How meditation helps with “emotional sobriety”!

In this blog we have considered two main and fundamental areas:-

1. that alcoholism appears to be an emotional regulation and processing disorder which implicates impaired functioning of brain regions and neural networks involved in regulation and processing emotion such as the insular cortex, anterior cingulate cortex and dorsolateral prefrontal cortex.

2. that in early and later recovery there appears to be increased functioning in these areas especially the dorsolateral prefrontal cortex (dlPFC) and anterior cingulate cortex (ACC) which is important not only in regulating emotions but also in abstinence success.

Our third point is that mediation, of various types, appears to strengthen the very areas implicated in emotional regulation and processing, which ultimately helps with “emotional sobriety” and long term recovery.

Various studies have shown that mindfulness mediation training in expert meditators, as well as novices,  influenced areas of the brain involved in attention, awareness and emotion (1,2).




A key feature of mindfulness meditators may be the ability to recognise and accurately label emotions (3). Brain FMRI studies have shown more mindful people having increased ability to control emotional reactions in various areas associated with emotional regulation such as the amgydala, dlPFC, and ACC (4).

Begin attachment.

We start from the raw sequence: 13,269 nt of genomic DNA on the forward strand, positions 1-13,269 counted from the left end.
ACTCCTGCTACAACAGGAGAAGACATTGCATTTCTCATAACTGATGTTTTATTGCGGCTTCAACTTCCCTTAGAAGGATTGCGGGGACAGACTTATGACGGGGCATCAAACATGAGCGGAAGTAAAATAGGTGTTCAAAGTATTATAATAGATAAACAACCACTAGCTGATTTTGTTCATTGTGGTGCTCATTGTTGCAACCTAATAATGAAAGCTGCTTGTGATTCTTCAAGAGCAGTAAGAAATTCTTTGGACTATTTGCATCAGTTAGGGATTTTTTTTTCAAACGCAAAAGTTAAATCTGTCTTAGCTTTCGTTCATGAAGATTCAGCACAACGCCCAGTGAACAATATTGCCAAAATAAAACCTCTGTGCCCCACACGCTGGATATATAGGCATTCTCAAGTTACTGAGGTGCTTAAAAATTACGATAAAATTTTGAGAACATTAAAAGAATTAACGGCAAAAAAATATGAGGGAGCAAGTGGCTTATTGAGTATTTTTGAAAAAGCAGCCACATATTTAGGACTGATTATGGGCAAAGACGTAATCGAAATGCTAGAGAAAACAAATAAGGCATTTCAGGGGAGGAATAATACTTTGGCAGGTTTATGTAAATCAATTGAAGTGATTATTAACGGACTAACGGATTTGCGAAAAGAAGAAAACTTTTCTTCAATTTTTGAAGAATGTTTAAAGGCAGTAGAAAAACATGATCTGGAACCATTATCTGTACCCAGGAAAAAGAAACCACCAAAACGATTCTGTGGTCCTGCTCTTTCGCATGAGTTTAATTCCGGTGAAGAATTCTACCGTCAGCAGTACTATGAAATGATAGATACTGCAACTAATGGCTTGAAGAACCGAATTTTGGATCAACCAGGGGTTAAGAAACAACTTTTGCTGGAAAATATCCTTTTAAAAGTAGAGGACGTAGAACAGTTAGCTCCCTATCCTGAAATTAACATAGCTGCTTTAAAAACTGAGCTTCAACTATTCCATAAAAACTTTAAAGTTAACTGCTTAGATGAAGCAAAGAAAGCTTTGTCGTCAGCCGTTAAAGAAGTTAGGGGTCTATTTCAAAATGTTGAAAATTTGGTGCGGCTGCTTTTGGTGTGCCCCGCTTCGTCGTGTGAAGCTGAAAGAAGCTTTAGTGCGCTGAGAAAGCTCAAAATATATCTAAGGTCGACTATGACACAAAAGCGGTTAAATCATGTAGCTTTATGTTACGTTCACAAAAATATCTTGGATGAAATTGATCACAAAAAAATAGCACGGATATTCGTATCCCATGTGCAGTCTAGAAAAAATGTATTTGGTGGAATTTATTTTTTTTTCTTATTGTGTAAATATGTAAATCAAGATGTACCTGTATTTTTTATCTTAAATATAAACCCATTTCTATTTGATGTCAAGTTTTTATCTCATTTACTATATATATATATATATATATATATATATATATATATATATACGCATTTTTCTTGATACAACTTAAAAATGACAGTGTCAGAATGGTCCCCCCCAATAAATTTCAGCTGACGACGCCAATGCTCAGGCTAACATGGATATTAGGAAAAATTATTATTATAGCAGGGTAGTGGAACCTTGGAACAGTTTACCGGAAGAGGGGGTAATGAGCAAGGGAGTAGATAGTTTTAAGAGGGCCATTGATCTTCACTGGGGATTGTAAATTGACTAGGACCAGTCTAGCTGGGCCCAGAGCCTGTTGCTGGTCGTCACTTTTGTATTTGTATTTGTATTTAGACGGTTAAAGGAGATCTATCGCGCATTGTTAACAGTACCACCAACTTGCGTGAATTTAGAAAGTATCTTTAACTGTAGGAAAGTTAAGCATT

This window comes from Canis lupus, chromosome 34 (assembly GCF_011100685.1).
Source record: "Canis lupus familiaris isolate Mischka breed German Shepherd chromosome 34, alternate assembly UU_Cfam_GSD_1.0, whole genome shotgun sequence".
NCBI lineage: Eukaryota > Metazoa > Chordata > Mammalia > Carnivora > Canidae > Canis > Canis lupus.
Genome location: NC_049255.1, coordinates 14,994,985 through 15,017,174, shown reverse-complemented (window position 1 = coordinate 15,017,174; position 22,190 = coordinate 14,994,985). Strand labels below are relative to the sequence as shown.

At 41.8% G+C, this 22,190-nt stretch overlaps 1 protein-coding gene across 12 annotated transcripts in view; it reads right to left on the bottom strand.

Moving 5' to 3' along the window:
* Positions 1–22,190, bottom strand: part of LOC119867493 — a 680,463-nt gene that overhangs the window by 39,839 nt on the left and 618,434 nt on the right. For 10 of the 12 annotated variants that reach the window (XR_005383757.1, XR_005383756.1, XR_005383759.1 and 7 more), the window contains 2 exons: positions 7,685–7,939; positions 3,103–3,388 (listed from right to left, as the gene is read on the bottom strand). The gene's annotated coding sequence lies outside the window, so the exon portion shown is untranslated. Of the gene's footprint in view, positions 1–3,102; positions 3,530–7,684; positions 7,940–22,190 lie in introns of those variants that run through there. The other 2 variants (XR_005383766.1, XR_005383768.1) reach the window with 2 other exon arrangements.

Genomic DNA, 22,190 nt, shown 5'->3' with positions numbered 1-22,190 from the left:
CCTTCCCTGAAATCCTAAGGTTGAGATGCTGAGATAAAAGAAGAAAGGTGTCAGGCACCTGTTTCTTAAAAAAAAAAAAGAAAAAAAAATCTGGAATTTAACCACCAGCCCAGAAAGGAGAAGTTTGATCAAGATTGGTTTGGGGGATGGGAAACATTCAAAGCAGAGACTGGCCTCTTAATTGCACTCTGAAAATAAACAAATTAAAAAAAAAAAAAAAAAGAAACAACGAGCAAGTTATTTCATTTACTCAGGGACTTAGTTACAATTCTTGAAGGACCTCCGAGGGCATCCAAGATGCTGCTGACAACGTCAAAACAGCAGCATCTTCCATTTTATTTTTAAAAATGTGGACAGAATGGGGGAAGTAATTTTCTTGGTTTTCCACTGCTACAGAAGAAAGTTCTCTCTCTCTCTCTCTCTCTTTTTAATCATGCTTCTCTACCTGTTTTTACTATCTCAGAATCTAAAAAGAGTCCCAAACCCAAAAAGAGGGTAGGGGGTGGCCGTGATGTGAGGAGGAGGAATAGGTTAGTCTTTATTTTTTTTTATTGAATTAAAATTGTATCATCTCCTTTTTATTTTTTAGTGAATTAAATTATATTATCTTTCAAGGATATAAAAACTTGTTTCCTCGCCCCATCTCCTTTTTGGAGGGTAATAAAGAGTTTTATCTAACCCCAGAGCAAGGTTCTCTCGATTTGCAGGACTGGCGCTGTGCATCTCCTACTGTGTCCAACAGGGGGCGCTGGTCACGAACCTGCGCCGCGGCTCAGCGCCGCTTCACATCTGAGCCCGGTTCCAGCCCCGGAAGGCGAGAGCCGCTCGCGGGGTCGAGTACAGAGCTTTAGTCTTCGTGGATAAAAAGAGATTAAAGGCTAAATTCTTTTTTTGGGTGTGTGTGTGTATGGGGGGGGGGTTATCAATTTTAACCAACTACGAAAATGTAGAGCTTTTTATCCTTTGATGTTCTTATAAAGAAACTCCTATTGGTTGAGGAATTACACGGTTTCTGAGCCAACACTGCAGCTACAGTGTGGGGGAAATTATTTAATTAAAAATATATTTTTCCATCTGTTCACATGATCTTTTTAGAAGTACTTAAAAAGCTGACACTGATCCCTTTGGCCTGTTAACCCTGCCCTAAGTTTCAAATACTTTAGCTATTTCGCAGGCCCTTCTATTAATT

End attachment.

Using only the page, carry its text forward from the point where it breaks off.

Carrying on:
In a study (5) on the the effects of long term meditation on physical structure of the above brain regions, practitioners of mindful meditation who meditated 30-40 minutes a day, had increased thickness due to neuroplasticity of meditation in brain regions associated with attention and interoception (sensitivity to somatic or internal bodily stimuli) than the matched controls used in this study. Again the regions observed to have greater thickness via increased neural activity (neuroplasticity) were the PFC, right insula (interoception and this increased appreciation of bodily sensations and emotions) as well as the ACC in attention (and possible self awareness as ACC is also linked to consciousness) .